Mauritius Captive Industry
1. Describe the current Mauritius captive industry
Although Mauritius is a well-known international financial hub, the captive industry has failed to develop as expected, especially due to a lack of effective legislation. The legislative framework for captives has been in place since 2001 when the Financial Services Development Act 2001 provided the foundation for the captive insurance industry in Mauritius. This was later followed by the Financial Services Act 2007 and the Insurance Act 2007; designed for the local insurance industry, under which captive insurance was operating.
This flashback reveals that the captives industry, a decade ago lacked a robust regulatory framework that would regulate its establishment and practice more concretely. However, in 2015, the Mauritius captive industry underwent major changes with the adoption of the Captive Insurance Act 2015. The new Act whose main purpose is to provide an efficient regulatory framework to the captive insurance industry is indeed a stepping stone for companies wishing to gear their business focus in establishing their own captives and be self-insured for the ultimate purpose of managing their risks more efficiently.
With the implementation of the new Captive Insurance Act 2015, the captive industry in Mauritius shall be more efficiently regulated by the Financial Services Commission.
2. What are the proposed changes? When is it set to come into law?
The Captive Insurance Act 2015 came into force on the 16th January 2016.
The adoption of the new law has brought changes that shall enhance the efficiency of the captive industry in Mauritius. The new Act only applies to “pure captives” meaning; the business of undertaking liability restricted to the risks of parent and affiliated corporations.
The Insurance Act 2005 which was previously governing captives has been duly amended and the enactment of the Captives Insurance Act 2015 provides for changes such as:
- The Second Schedule to the Act amends the Income Tax 1995 to provide for an attractive tax holiday for a period not exceeding ten years on income derived by captive insurers.
- The licensed captive insurer which will be a corporate resident of Mauritius will also benefit from the Double Taxation Agreements (DTA) and the Investment Protection and Promotion Agreements (IPPA’s) enjoyed by Mauritius internationally.
- The Act only regulates ‘first party’ and not ‘third party’ captives for now. Captives under the Act will only be able to underwrite or reinsure general insurance business and not long term life insurance business.
3. How will the changes impact the captive insurance industry in Mauritius?
Mauritius is today a well-known international financial hub which holds high international standards and complies with the OECD rules. The adoption of the Captive Insurance Act 2015 shall bring more value and more substance to its financial and corporate services sector. These changes will definitely bring a positive impact on the Mauritian economy and will enhance its international reputation. Mauritius also has in place specific legislation allowing for protected cell companies under the Protected Cell Companies Act 1999. The protected cell legislation complements well the development of the captive industry.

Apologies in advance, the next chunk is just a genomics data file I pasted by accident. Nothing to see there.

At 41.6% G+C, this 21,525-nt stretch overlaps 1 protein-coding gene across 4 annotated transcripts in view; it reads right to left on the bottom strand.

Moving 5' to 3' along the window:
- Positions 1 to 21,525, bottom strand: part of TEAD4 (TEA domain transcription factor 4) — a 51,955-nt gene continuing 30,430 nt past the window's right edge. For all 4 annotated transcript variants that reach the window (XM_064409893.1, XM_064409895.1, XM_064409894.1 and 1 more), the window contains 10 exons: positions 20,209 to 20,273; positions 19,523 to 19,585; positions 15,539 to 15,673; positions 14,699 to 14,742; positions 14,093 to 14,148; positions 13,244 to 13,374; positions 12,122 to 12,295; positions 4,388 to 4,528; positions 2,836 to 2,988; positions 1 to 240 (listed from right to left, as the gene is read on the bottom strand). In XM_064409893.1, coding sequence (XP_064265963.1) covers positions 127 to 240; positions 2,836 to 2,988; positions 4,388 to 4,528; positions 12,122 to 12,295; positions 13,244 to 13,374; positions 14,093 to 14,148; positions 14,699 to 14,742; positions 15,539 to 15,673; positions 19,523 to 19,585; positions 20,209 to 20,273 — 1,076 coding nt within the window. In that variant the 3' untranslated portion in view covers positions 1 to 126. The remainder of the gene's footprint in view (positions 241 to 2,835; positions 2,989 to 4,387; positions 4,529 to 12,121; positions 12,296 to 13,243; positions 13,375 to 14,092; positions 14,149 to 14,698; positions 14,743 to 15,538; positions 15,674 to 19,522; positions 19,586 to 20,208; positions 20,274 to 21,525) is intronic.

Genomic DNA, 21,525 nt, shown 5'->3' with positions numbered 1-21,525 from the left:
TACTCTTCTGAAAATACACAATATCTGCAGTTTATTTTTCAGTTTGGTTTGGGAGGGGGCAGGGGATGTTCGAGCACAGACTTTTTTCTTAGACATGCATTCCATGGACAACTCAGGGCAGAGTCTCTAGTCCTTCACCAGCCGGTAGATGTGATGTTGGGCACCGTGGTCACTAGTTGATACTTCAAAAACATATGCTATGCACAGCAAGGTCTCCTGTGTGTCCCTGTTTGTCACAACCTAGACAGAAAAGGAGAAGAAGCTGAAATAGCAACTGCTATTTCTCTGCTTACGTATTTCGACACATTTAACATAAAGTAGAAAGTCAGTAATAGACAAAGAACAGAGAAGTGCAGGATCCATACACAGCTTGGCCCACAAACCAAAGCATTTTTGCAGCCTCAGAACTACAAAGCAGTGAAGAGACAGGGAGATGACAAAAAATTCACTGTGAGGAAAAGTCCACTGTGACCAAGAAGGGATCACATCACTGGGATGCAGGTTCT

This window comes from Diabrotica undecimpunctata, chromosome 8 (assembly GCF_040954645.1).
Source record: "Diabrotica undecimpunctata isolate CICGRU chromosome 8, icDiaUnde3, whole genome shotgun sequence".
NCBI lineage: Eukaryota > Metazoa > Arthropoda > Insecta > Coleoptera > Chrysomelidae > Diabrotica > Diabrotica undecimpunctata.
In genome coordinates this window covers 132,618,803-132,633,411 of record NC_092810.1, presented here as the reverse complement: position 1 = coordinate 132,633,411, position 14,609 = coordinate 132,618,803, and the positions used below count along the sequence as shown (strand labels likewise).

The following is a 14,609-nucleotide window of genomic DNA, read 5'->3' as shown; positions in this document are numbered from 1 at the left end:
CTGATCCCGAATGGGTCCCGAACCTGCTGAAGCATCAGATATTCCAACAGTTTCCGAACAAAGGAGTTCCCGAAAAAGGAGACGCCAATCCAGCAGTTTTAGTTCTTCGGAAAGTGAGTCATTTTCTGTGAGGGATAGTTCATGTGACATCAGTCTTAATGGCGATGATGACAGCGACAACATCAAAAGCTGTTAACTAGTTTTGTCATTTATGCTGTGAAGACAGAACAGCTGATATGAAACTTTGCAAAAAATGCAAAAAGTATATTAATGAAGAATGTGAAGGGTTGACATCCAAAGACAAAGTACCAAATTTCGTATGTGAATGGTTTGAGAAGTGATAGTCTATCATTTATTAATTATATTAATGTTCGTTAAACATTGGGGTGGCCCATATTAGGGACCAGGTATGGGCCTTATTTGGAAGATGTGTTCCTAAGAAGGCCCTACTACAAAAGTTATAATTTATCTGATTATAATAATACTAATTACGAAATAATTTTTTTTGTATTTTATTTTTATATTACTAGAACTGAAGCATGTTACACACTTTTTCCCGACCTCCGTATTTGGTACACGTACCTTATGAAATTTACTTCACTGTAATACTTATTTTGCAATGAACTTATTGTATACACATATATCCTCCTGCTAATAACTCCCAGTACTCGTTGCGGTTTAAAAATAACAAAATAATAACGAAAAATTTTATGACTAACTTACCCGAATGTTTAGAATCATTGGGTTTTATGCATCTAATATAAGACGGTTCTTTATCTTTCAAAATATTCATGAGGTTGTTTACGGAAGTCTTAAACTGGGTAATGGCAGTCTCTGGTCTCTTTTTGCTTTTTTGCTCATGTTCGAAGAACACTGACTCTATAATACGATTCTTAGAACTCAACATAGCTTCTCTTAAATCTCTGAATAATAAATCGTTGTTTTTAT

4. What are the advantages of Mauritius and how are the proposed changes expected to make Mauritius more competitive?
Mauritius has positioned itself as the gateway to Africa and holds major attributes for doing business such as:
- Being an attractive, secure and competitive location for cross-border investment.
- Being a stepping stone for foreign investment in both African & Asia.
- Always been at the top of investment indices for good governance and ease of doing business in Africa.
- Offering low corporate tax and attractive fiscal policies
- Having in place a network of Double Taxation Avoidance Agreements with many countries
- Having in place 38 bilateral Investment Promotion and Protection Agreements
- Providing qualified labour force in a favourable time zone
Mauritius holds a modern, efficient and well regulated financial services centre where the rule of law, democracy and political stability prevail. Its jurisdiction guarantees confidentiality in legitimate banking and business transactions. Mauritius has a strong international presence on the international platform as being a country cooperating with international organizations such as the OECD, FATF as well as the United Nations and its agencies. Moreover, Mauritius also has a comparative advantage since there is no capital gains tax, withholding tax on outbound payments or tax on dividends.
Amongst others, the entry of the Captive Insurance Act 2015 provides a more regulated framework for the captive insurance industry, and furthermore will be a plus for the diversification of the financial services sector in Mauritius. The adoption of the Captives Insurance Act 2015 will also enhance competition within the captives industry in Mauritius.
5. Do you expect to see an increase in captives being licensed in Mauritius after the update?
There will definitely be an increase in the number of captives, especially for those aiming at the African continent. The Financial Services Commission is currently preparing an amendment to the Captive Insurance Act 2015 to allow the registration of “third party captives” and the Financial Services Promotion Agency has already started marketing Mauritius as a captive insurance hub.
In the coming years, the popularity of captive industries is expected to increase even more among stakeholders in Mauritius. In any event, we have no choice than to diversify the financial and corporate services industry of Mauritius; hence, this is a good timing for the enactment of the legislation.